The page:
Knocking Angelo, Smith or the Bears for not having a better backup quarterback is one thing. Bashing them for not knowing about a drug situation with what is known at this point something else altogether.

Jordan Howard wants to lead Bears... and lead the league

Jordan Howard wants to lead Bears... and lead the league

So Jordan Howard finished second in the NFL in rushing in his rookie season, despite just a dozen carries in the first three games. The fifth-round pick joined the man who beat him out for the rushing title, Ezekiel Elliott, as one of just five rookies in history to average five or more yards per carry on over 250 carries. And he set the Bears' rookie rushing record with his 1,313 yards while becoming just the fourth in franchise history to rush for that many yards in a season.

Sounds pretty hard to top, like we might be set up for the dreaded sophomore slump.

But...

"Things are a lot different this year because I know what to expect," Howard said during the team's minicamp two weeks ago. "I know all the plays and things like that. I’m not out there thinking, so I can just play free and fast.

"I definitely feel like a veteran 'cause I know what to expect and can help the young guys on the plays that they're not understanding. I’m just more comfortable and want to be a leader."

One of the other things we learned about Howard last year is he's low-key, a man of few words. So the Indiana product by way of UAB will make his points verbally when needed, but his actions will speak louder.

"He was a rookie a year ago and didn't even go in trying to be a leader, telling a five-year guy what was up," said head coach John Fox. "I think with time, and obviously with production like he had, I think it's a role he can fall in to. We're in a performance-based business and even in that locker room, what they do on Sundays gives them some credibility."

One of the concerns about Howard coming out of college was durability, but he answered the bell once he became the starter in week four against Detroit. And he probably wasn't used nearly as much as he should have. The good news about that is he was subject to less wear and tear, averaging just 18 carries per game from that Lions game on.

But besides taking more of a leadership role, Howard wanted to work on his speed without sacrificing the strong base that, paired with keen vision and work by the offensive line, allowed him to hit holes quickly and charge toward the second level of opposing defenses.

"Just improving on the little things – my conditioning, my weight, catching passes. And looking for ways to finish runs better," says Howard. "I feel like I’m in much better shape than I was at this time last year, a little more toned-up."

"It's just training," said Fox. "When you get to that it's more like track speed than football speed and I think he proved pretty worthy of that a year ago as a rookie. Y'know we all can improve on things, and that's the expectation. He's trained hard.

"This time of year last year he wasn’t even practicing," Fox remembered. "I like where we are, we’ve brought in more competition, and he’s better for it. He’s kind of gotten used to an NFL season, he’s come back ready to roll, but he still has work to do before we get to training camp."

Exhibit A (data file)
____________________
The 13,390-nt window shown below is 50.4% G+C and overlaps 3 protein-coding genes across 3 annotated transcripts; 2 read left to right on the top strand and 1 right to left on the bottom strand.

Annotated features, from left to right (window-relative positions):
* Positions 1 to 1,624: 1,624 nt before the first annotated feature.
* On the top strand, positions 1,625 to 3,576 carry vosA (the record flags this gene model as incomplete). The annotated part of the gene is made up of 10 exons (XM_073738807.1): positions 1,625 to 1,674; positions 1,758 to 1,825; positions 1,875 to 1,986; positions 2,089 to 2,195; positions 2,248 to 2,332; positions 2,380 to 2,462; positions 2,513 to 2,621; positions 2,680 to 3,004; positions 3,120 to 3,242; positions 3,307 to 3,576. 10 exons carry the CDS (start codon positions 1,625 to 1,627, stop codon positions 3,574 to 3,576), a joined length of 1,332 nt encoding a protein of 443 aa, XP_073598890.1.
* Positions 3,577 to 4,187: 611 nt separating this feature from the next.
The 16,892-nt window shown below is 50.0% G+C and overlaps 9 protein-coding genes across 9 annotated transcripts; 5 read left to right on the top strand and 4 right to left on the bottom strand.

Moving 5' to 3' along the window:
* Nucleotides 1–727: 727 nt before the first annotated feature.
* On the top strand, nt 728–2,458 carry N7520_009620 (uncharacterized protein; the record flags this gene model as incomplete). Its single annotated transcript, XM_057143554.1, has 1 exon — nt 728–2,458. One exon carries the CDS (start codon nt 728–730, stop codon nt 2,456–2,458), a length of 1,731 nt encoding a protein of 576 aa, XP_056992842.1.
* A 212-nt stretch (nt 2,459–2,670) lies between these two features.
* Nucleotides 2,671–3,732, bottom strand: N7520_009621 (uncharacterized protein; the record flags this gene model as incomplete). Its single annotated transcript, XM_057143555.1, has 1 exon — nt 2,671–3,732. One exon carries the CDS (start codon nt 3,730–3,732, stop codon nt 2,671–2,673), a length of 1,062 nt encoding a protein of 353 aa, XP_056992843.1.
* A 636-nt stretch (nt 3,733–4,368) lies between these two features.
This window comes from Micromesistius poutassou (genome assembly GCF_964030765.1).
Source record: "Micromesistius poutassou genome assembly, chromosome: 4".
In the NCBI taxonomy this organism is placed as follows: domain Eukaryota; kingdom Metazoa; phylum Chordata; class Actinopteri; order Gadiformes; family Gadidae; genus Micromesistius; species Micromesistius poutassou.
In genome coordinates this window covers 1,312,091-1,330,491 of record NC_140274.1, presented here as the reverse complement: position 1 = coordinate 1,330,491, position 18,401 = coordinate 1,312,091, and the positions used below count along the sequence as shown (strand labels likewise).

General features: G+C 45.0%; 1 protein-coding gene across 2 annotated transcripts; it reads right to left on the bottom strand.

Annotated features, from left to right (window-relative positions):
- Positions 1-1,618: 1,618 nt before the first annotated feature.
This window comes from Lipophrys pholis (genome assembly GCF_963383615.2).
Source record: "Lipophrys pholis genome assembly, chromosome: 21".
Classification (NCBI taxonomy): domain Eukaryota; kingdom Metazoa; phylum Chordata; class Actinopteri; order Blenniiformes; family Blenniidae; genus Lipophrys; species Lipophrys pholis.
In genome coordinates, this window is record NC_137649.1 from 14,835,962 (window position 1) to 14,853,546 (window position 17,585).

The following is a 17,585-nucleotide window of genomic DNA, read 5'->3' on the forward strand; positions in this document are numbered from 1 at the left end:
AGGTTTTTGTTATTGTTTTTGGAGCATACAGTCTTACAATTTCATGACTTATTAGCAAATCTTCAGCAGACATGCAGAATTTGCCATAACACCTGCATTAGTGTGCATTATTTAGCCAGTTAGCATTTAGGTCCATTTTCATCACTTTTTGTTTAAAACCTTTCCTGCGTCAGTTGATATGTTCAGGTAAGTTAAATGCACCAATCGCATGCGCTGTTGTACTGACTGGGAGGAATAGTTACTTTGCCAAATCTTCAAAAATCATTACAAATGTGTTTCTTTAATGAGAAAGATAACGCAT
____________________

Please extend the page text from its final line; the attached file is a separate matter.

Oh, and the 22-year-old has a couple of other goals he didn't mind sharing, besides being a leader and getting a little faster.

"First off, make the playoffs. Be the leading rusher, and just help the team in any way I can and stay consistent."

Did Brandon Marshall disrespect Jay Cutler with Hall of Fame shade?

Did Brandon Marshall disrespect Jay Cutler with Hall of Fame shade?

Brandon Marshall is no stranger to keeping it real.

The outspoken All-Pro receiver never minces his words and that continued over the weekend when he showed off his signed jersey collection.

Marshall took to Instagram and showed off "Santa" hanging all of the jerseys he's swapped with other NFL players:

Santa doing work.. . #jerseychallenge

A post shared by Brandon Marshall (@bmarshall) on

The list includes a host of current and future Hall of Fame players: Champ Bailey, Cris Carter, John Lynch, Darrelle Revis, Lance Briggs, Adam Vinatieri, Adrian Peterson, Larry Fitzgerald, Joe Thomas.

When almost all the framed jerseys were hung, Marshall took his followers through:

@nfl #jerseychallenge

A post shared by Brandon Marshall (@bmarshall) on

Marshall compliments each player before, calling them "Hall of Famers" before getting to Jay Cutler at the end and going "Hall of..." multiple times.

Was that Marshall throwing shade at his former quarterback in both Denver and Chicago? If it was an innocent mistake or whatever, there's no way Marshall would've posted the Instagram video, right?

Marshall and Cutler were good friends from the beginning of their careers with the Broncos. So much so that the Bears traded a pair of third round draft picks in March 2012 to allow the two to continue their bromance by the lake:

But Marshall and Cutler have had a contentious relationship since.

Last summer, Marshall responded to a Tweet saying "of course" he misses Cutler. Last August, Marshall hopped on ESPN's First Take and said he thought Cutler could win the MVP Award in the 2016 NFL season.

At the same time, Marshall talked about his relationship with Cutler and said he was the only person on the Bears with the "huevos" to hold the enigmatic quarterback accountable. Marshall also said he was "sad" he didn't talk to Cutler much in the year leading up to August 2016.